Platelet function analyses. (A) Platelet aggregation/agglutination was stimulated with collagen (2.0 µg/mL), ristocetin (1.2 mg/mL), adenosine 5'-diphosphate (4.0 µmol/L), and epinephrine (8.0 µmol/L). Analysis was performed with an aggregometer (APACT; Labor Fibrintimer). (B-C) Flow cytometric quantification of platelet granule secretion was stimulated using increasing concentrations of thrombin (0, 0.05, 0.1, 0.2, 0.5, and 1.0 U/mL). After fixation cells were washed and incubated with fluorescein isothiocyanate-conjugated anti-CD62 (B) or fluorescein isothiocyanate-conjugated anti-CD63 (C). Surface fluorescence was analyzed with a flow cytometer (FACS Calibur; Becton Dickinson). Analyses were performed with patient’s platelets and platelets from a healthy control.

Figure 1

Platelet function analyses. (A) Platelet aggregation/agglutination was stimulated with collagen (2.0 µg/mL), ristocetin (1.2 mg/mL), adenosine 5'-diphosphate (4.0 µmol/L), and epinephrine (8.0 µmol/L). Analysis was performed with an aggregometer (APACT; Labor Fibrintimer). (B-C) Flow cytometric quantification of platelet granule secretion was stimulated using increasing concentrations of thrombin (0, 0.05, 0.1, 0.2, 0.5, and 1.0 U/mL). After fixation cells were washed and incubated with fluorescein isothiocyanate-conjugated anti-CD62 (B) or fluorescein isothiocyanate-conjugated anti-CD63 (C). Surface fluorescence was analyzed with a flow cytometer (FACS Calibur; Becton Dickinson). Analyses were performed with patient’s platelets and platelets from a healthy control.

Platelet analyses of the father (heterozygous STIM1 R429C mutation) revealed a reduced Ca2+- store content, a partially impaired store-regulated Ca2+ entry, as well as a secretion defect, in agreement with his heterozygous status.

These data extend findings in mice and show that STIM1 also plays an important role in human platelet physiology. We identified a granule secretion defect affecting α- and δ-granules in platelets from the patient with a STIM1-mutation. This storage pool defect seems similar to that observed in patients with familial hemophagocytic lymphohistiocytosis type 5 who present with mucocutaneous bleedings.11  Although no major bleeding symptoms in patients with STIM1-mutations have been reported so far, our findings show that a mild bleeding diathesis seems to be an additional feature of the complex clinical syndrome associated with STIM1-deficiency.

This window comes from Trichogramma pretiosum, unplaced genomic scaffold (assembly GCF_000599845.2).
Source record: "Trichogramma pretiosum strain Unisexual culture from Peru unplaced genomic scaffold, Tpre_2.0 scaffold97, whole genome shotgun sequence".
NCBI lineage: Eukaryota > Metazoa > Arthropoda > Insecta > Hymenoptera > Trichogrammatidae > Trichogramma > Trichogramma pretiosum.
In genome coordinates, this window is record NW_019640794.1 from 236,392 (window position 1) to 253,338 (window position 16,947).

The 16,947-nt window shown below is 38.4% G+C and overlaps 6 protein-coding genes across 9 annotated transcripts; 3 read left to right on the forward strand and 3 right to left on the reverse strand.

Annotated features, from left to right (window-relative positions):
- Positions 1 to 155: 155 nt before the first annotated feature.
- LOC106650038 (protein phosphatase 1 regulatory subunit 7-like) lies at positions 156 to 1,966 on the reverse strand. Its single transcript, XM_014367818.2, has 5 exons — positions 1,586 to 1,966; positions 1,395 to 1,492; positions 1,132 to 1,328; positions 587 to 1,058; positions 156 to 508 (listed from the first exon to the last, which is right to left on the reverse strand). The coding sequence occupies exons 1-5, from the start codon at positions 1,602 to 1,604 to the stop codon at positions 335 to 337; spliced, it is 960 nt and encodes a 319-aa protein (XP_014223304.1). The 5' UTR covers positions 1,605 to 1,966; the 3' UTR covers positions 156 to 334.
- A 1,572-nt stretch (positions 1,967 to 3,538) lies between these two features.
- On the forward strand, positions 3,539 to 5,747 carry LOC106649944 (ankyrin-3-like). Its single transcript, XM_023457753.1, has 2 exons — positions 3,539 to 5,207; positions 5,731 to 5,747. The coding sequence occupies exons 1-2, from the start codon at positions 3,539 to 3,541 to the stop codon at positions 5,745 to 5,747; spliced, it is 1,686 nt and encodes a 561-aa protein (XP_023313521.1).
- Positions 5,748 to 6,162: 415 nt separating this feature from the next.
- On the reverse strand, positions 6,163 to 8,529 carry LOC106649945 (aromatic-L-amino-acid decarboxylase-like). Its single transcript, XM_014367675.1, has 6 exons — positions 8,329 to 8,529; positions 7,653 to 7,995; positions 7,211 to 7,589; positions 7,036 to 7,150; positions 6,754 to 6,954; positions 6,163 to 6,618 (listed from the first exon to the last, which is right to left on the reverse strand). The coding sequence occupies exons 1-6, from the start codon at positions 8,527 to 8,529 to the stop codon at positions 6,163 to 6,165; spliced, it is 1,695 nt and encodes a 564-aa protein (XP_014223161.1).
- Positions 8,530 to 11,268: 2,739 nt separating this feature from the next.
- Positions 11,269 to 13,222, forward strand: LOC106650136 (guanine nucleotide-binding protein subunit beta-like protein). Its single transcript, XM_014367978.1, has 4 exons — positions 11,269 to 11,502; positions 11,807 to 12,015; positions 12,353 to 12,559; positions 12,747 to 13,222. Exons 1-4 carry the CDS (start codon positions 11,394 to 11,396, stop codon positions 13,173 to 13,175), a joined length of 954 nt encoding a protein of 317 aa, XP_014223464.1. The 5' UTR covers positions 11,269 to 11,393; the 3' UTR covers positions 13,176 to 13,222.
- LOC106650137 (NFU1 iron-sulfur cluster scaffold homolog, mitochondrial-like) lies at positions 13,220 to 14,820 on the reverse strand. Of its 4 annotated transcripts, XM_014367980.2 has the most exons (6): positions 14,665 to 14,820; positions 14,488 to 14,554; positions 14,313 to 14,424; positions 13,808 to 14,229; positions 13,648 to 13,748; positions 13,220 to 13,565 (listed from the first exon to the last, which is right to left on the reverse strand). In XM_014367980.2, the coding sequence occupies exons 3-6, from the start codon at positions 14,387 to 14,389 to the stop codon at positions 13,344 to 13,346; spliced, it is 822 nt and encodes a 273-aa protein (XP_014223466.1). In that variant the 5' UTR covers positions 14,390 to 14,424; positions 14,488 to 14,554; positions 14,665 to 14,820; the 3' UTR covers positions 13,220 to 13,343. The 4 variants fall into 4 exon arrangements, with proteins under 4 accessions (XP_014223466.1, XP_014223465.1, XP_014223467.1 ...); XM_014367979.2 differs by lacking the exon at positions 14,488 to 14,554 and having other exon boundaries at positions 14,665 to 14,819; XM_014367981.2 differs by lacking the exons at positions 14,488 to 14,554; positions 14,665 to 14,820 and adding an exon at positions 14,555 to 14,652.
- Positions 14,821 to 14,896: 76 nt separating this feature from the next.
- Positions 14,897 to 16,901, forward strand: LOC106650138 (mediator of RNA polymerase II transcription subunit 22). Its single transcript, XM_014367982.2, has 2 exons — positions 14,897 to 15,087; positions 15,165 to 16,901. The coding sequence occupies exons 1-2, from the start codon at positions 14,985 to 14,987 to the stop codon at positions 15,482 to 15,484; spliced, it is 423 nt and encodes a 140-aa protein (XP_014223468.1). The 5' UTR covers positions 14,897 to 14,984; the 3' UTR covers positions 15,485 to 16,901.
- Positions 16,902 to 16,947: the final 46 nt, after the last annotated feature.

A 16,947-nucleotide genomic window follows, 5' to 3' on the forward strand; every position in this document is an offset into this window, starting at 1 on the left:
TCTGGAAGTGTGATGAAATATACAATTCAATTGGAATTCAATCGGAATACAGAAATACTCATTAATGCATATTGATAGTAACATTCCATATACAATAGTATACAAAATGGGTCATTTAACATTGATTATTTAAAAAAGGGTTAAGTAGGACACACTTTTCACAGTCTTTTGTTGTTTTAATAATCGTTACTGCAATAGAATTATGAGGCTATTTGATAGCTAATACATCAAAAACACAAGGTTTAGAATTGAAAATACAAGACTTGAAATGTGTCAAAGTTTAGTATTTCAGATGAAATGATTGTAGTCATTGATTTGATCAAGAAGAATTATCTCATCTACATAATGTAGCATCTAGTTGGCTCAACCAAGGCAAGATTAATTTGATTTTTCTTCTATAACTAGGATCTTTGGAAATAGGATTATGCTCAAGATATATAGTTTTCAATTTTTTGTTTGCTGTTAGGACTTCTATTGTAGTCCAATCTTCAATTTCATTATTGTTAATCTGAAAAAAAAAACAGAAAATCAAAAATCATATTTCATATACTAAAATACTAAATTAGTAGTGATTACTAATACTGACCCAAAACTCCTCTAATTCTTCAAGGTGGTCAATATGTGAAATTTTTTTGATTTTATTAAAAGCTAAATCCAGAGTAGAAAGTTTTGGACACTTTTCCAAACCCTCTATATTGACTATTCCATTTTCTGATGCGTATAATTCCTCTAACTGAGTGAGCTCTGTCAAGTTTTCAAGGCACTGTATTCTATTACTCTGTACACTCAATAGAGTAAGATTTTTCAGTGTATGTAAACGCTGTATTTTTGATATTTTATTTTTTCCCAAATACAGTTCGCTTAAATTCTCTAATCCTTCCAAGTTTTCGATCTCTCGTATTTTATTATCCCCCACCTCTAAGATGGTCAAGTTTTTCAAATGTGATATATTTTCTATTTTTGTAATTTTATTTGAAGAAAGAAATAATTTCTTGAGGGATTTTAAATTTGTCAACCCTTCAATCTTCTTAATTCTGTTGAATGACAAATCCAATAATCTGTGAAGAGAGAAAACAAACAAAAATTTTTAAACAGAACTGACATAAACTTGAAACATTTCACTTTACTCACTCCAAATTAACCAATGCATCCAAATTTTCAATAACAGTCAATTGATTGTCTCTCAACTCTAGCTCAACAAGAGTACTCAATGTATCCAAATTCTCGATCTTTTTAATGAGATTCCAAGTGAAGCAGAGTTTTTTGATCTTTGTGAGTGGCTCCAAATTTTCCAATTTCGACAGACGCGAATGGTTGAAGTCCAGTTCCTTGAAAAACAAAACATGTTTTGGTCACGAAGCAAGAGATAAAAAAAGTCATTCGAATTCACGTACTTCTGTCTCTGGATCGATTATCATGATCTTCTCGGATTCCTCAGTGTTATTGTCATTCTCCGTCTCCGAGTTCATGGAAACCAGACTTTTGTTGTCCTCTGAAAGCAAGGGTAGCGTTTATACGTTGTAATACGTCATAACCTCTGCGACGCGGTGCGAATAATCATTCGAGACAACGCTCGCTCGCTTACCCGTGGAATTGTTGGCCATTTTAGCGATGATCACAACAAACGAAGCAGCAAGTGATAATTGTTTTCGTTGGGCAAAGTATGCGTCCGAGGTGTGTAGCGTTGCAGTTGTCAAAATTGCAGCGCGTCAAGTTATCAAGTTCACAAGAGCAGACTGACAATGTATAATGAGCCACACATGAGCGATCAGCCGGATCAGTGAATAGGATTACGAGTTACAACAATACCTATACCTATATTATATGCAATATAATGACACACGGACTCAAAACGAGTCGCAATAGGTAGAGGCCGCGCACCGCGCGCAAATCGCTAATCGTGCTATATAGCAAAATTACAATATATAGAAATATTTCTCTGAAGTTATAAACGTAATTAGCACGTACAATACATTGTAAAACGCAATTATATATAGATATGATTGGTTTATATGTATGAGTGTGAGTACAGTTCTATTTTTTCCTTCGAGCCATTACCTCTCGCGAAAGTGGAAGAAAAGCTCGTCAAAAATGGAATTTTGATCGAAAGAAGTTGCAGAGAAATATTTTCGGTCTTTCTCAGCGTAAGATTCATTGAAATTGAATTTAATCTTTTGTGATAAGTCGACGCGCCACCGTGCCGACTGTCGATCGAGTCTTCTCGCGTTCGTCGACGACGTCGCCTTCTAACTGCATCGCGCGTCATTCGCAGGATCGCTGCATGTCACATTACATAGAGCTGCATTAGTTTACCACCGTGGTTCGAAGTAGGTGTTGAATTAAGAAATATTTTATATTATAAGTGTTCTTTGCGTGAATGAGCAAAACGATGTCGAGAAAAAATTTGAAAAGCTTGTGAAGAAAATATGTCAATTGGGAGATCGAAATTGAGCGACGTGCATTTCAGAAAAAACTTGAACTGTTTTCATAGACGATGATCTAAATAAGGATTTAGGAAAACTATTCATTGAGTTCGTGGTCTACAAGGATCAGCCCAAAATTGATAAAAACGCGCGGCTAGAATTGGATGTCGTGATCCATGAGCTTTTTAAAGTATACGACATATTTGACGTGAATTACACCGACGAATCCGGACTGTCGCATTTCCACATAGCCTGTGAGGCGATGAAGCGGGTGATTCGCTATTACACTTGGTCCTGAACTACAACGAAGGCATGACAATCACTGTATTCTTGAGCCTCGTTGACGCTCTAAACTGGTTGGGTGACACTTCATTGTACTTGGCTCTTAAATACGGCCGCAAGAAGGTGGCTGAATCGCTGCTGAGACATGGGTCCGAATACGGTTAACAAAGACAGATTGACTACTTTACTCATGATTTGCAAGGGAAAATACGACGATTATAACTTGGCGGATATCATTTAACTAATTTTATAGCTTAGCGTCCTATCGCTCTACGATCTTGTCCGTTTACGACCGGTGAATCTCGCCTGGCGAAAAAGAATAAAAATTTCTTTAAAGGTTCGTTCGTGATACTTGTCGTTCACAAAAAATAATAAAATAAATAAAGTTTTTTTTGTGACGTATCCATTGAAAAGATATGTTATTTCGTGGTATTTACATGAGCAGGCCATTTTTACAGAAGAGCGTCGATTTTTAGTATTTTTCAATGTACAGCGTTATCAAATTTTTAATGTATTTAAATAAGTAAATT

Authorship

Acknowledgments: This work was supported by the German Federal Ministry of Education and Research (BMBF 01 EO 0803).

Contribution: L.N. performed platelet studies and analyzed data,; K.S.-L., S.E., J.H., and B.Z. designed research, analyzed data and wrote the paper; and C.S., T.V., and M.B. took care of the patient.

Conflict-of-interest disclosure: The authors declare no competing financial interests.

Correspondence: Barbara Zieger, Department of Pediatrics and Adolescent Medicine, University Medical Center Freiburg, Mathildenstr. 1, 79106 Freiburg, Germany; e-mail: barbara.zieger@uniklinik-freiburg.de.

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Author notes

L.N. and K.S.-L. contributed equally to this study.